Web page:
Wednesday, August 26, 2015 – Last night, City Council decided not to pursue a sit-lie ban ordinance for the downtown area. This victory comes after weeks of hard work by FCHC members and other allies and advocates throughout the community, and deserves to be celebrated. The Coloradoan wrote: “Council members Tuesday voiced concerns that the ordinance would cause negative public perception, negatively affect vulnerable members of the community and cause legal issues.”(1)
The sit-lie ban ordinance was first aired publicly in early August, and formally proposed during a community presentation given by City staff on August 13th. Given the euphemistic title of the “Shared Public Spaces Ordinance,” this law would have made it illegal to sit or lie down in downtown Fort Collins under certain circumstances. No text of the ordinance was ever made public, but similar ordinances in many cities across the nation are used to try to drive people experiencing homelessness out of business areas. They are inhumane, costly to enforce and, like other criminalization measures, impose great burdens while doing nothing to reduce homelessness. A recent study of a similar ordinance in Honolulu concluded: “[T]he city’s policy of “compassionate disruption” and its accompanying sit-lie laws cause significant property and economic loss, physical and psychological harm and very likely violate certain constitutional rights. Not only that, they make it much harder for houseless people to get off the streets and into permanent housing.”(2)
Fort Collins already has laws that criminalize homelessness, including bans on sleeping in public spaces and/or vehicles and restrictions on sleeping on private property even with the permission of the property owner. FCHC believes that these laws should be repealed, and that the City should stop writing tickets for camping, sleeping, and resting. As the Department of Justice recently opined, “It should be uncontroversial that punishing conduct that is a universal and unavoidable consequence of being human violates the Eighth Amendment. . . Sleeping is a life-sustaining activity-i.e., it must occur at some time in some place. If a person literally has nowhere else to go, then enforcement of the anti-camping ordinance against that person criminalizes her for being homeless.”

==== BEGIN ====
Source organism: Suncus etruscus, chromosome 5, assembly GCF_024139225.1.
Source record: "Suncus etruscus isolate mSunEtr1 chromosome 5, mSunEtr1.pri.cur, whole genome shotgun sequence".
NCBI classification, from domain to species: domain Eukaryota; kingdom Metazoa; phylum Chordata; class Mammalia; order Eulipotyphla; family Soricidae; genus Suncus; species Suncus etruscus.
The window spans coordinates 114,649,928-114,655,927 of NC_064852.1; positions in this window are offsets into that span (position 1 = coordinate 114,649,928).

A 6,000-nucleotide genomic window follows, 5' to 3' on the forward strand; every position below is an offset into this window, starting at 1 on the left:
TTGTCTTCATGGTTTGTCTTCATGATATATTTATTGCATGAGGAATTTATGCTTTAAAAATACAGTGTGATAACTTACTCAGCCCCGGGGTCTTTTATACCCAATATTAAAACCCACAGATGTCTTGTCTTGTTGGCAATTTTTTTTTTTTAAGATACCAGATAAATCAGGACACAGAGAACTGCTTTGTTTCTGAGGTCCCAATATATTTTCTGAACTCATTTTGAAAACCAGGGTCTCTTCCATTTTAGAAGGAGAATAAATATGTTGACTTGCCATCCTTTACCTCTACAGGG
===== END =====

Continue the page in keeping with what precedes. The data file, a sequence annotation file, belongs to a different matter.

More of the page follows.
FCHC has been making this argument to the City for years, asking them to cease and desist in the practice of issuing tickets to homeless people for camping in public spaces, for sleeping in their legally-parked vehicles, and for sleeping on private land with the permission of the property owner. Throughout this time, the City has not changed its camping laws or its practice of issuing hundreds of tickets for sleeping outside.
In sharp contrast to this history of slow response and inaction, City management responded to the complaints of a few business owners this summer with a sudden rush of proposals, including the sit-lie ban (or “Shared Public Spaces Ordinance”). Several of these proposals would have had severe and drastic repercussions for people experiencing homelessness in Fort Collins, and yet the City appeared ready to proceed with very little time for public input and discussion.
FCHC members were very concerned, and responded by writing and calling city council members and staff, by attending community presentations and city council sessions, by speaking to city staff and during opportunities for public comment, by seeking support from others in our community, by holding signs and wearing stickers (pictured above), and by making sure our voices were heard. Thanks to everyone who took action, city council decided not to move forward with a sit-lie ban at this time.
(1) Kyle, Sarah Jane. “City Council says no to “sit-lie” ordinance,” The Coloradoan, August 25, 2015: https://www.coloradoan.com/story/news/2015/08/25/city-council–shuts-down-sit-lie-proposal–disruptive-behaviors/32345133/
(2) “Study shows sit-lie laws have worsened Honolulu’s houseless problem,” The Hawaiian Independent, June 15, 2015: http://hawaiiindependent.net/story/study-shows-sit-lie-laws-have-worsened-honolulus-houseless-problem